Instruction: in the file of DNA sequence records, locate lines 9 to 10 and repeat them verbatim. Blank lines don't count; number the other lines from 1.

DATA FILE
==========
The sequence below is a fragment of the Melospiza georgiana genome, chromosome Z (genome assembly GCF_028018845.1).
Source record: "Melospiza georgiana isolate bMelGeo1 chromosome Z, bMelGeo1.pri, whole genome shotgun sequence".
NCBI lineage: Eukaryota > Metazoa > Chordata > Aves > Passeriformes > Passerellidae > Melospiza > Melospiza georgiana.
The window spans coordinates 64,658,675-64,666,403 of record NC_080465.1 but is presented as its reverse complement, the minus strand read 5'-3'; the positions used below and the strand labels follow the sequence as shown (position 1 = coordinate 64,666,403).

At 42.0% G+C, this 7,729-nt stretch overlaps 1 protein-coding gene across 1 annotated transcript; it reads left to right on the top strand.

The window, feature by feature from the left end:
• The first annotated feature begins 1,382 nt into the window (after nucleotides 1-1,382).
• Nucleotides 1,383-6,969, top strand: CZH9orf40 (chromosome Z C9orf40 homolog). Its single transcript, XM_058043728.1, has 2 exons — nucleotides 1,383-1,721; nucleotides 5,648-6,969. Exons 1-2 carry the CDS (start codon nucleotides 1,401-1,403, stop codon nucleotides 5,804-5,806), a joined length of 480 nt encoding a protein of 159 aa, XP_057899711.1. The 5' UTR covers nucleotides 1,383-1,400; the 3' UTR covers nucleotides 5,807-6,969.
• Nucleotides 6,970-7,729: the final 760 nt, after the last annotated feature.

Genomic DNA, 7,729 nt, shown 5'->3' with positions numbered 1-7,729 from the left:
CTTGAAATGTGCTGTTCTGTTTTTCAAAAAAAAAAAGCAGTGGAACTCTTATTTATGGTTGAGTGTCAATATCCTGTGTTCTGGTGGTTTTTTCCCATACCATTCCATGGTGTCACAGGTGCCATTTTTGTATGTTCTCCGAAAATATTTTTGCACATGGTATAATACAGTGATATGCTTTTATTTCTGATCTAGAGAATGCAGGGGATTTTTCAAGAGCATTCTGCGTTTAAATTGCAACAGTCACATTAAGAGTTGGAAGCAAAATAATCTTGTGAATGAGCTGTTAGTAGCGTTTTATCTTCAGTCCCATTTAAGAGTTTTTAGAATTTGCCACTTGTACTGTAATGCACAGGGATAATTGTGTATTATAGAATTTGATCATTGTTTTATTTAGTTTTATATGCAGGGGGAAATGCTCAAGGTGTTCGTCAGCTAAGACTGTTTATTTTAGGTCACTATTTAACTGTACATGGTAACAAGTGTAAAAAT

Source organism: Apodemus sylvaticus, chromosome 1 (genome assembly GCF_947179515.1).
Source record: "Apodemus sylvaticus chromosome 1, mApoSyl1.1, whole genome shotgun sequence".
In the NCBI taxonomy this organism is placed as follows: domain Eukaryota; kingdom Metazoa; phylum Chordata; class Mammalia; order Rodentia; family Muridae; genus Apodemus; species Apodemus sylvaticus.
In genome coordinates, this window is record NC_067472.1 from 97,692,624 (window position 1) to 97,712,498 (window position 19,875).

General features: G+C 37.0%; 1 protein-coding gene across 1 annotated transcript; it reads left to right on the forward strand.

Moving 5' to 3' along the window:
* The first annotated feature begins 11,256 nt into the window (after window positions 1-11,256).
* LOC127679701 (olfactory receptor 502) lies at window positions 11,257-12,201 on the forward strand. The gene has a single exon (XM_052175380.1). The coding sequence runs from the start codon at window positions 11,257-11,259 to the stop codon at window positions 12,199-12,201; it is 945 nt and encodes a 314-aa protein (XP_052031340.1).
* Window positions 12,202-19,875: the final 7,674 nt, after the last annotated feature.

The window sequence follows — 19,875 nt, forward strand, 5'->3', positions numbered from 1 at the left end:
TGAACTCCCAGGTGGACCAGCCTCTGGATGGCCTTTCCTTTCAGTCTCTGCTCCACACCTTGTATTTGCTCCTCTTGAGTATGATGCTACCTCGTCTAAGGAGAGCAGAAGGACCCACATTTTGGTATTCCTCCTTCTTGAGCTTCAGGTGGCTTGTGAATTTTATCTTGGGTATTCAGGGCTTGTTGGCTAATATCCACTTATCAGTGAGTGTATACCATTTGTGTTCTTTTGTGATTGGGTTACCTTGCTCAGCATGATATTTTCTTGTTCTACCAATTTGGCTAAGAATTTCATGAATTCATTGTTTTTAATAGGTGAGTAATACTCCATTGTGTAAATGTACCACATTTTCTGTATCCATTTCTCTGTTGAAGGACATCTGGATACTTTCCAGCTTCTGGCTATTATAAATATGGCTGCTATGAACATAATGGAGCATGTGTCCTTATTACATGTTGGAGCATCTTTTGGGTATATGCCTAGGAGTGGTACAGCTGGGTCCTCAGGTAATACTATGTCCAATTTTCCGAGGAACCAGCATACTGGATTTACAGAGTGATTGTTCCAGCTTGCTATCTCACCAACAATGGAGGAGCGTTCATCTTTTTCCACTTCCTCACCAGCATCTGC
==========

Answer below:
• Nucleotides 6,970-7,729: the final 760 nt, after the last annotated feature.

Genomic DNA, 7,729 nt, shown 5'->3' with positions numbered 1-7,729 from the left: